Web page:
Oseguera has also witnessed a spike in interest in mixed drinks with tequila that go far beyond the margarita. “People are really open to tequila cocktails, especially with Corzo. And there’s a tendency for people to be open to natural ingredients,” she said. Accordingly, the “modern margarita” she demonstrates for bartenders around the country has been a success. She muddles lemons, limes and oranges and doesn’t add any juice. The citrusy mixture is sweetened with Corzo’s own brand of agave nectar, which is slated for release here soon (no date is set yet) and a premium triple sec. She also mentioned that Manny Hinojosa, a San Francisco-based brand ambassador and master mixologist for Tequila Cazadores, developed an infusion concept using Corzo. “We take thin slices of watermelon and cucumber and put it in the bottle of the Corzo Silver and put it in the fridge for 24 hours. It’s gorgeous with the red and green and there are just all these flavors. You can just enjoy it on its own in a martini glass.”
Corzo has found a niche for itself with pairing dinners, a niche that expresses the brand’s versatility, not only in cocktails, but across cultures. “The flavor of Cazadores goes really well with a fine Mexican dinner. With Corzo, blanco goes well with seafood – especially sushi. Reposado is easy to pair with beef. Because of its subtle flavors, you can pair it with all types of cuisine.”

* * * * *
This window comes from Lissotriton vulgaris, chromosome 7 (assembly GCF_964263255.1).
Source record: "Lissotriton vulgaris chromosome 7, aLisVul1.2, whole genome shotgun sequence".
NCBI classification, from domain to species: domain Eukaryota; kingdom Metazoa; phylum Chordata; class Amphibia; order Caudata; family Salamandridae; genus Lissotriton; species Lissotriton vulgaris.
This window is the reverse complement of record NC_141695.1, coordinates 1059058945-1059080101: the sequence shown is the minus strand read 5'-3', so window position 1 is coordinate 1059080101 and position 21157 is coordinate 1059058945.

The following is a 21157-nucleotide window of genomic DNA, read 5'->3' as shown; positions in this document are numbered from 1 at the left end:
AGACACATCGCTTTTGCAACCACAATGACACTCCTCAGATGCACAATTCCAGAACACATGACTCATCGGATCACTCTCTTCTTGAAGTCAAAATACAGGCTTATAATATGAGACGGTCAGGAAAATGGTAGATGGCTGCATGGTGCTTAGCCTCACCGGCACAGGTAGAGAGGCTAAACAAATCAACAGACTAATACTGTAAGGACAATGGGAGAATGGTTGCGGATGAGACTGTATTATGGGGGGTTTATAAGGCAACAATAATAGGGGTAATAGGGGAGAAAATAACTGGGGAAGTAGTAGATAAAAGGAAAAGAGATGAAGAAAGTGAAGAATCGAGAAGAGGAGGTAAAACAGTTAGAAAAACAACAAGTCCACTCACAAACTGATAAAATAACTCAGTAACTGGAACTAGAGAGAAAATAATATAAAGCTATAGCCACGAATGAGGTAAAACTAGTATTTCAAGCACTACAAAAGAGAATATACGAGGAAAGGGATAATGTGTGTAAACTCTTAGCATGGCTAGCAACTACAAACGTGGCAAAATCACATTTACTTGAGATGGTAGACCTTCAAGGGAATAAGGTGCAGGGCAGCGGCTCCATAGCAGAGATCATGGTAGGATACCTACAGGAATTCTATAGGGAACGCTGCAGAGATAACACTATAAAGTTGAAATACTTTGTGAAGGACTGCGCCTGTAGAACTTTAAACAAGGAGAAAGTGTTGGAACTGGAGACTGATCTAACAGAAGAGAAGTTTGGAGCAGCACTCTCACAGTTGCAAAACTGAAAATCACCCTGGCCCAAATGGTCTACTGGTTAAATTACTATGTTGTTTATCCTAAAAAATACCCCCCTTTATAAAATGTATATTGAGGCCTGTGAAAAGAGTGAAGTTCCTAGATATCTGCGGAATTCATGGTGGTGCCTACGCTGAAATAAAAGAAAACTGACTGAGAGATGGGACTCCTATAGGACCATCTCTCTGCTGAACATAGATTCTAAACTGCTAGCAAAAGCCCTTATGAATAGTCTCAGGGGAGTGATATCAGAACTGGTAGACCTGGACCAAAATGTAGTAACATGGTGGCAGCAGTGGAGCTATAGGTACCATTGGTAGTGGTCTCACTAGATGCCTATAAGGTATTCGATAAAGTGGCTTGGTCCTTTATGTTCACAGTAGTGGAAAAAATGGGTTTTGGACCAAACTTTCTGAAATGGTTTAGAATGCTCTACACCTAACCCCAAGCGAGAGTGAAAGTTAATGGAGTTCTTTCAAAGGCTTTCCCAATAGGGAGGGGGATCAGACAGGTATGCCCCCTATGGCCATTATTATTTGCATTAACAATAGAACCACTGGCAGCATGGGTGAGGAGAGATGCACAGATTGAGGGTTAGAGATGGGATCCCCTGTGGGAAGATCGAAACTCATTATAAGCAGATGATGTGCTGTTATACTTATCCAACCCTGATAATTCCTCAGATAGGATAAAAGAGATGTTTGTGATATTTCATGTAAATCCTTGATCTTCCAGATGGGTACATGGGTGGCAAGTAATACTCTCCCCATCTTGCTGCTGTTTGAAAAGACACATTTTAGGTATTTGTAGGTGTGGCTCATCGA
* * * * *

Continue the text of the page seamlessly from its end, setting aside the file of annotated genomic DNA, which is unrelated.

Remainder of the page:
Cazadores, Oseguera said, has long had a firm hold on the Hispanic market. It is, after all, the best selling super-premium tequila in the world. “We almost don’t need try to sell it. It has Mexican heritage that you can see on the bottle. The next stage is to open it up more to a broader market. Sometimes on the east coast you can say ‘Cazadores’ and people might not know what you’re talking about.” A major initiative that Bacardi has invested in is securing a sponsorship of Ultimate Fighting Championship, the largest mixed martial arts organization. It has a wide fan base, in terms of both age and ethnicity, and the pay-per-view broadcasts of its events can reach up to 4O million viewers. “It’s great to see Cazadores at those events. There are all kinds of people in the audience, people from everywhere – America, Asia, Latin American countries,” she said. “Those fighters are stars to so many.” Because of that partnership, Oseguera found herself at her first UFC showdown in Las Vegas in May, where she presented fighter Forrest Griffin with the Cazadores’s Authentic Spirit Award. “It represents the values of the brand – social responsibility, good sportsmanship, giving to charity,” she said, noting that he works with the Wounded Warrior Project, which raises awareness of and funds for the needs of injured servicemen and women. After presenting him with a plaque, Oseguera and Griffin had a face off of their own: a margarita-making contest. Oseguera was called away, since guests were arriving. Inside at the bar, she scanned the menu and nodded with approval. “Not a lot, just a little bit,” she said, instructing the bartender how to sprinkle just the right amount of cinnamon in a snifter of anejo. It’s the way she takes it and she figured that would be the way she would showcase it to that night’s guests when they were offered a pour with dessert. Plus the cinnamon would be an intuitive match with the oven-roasted apples, peach and apricot medley that the chef was preparing.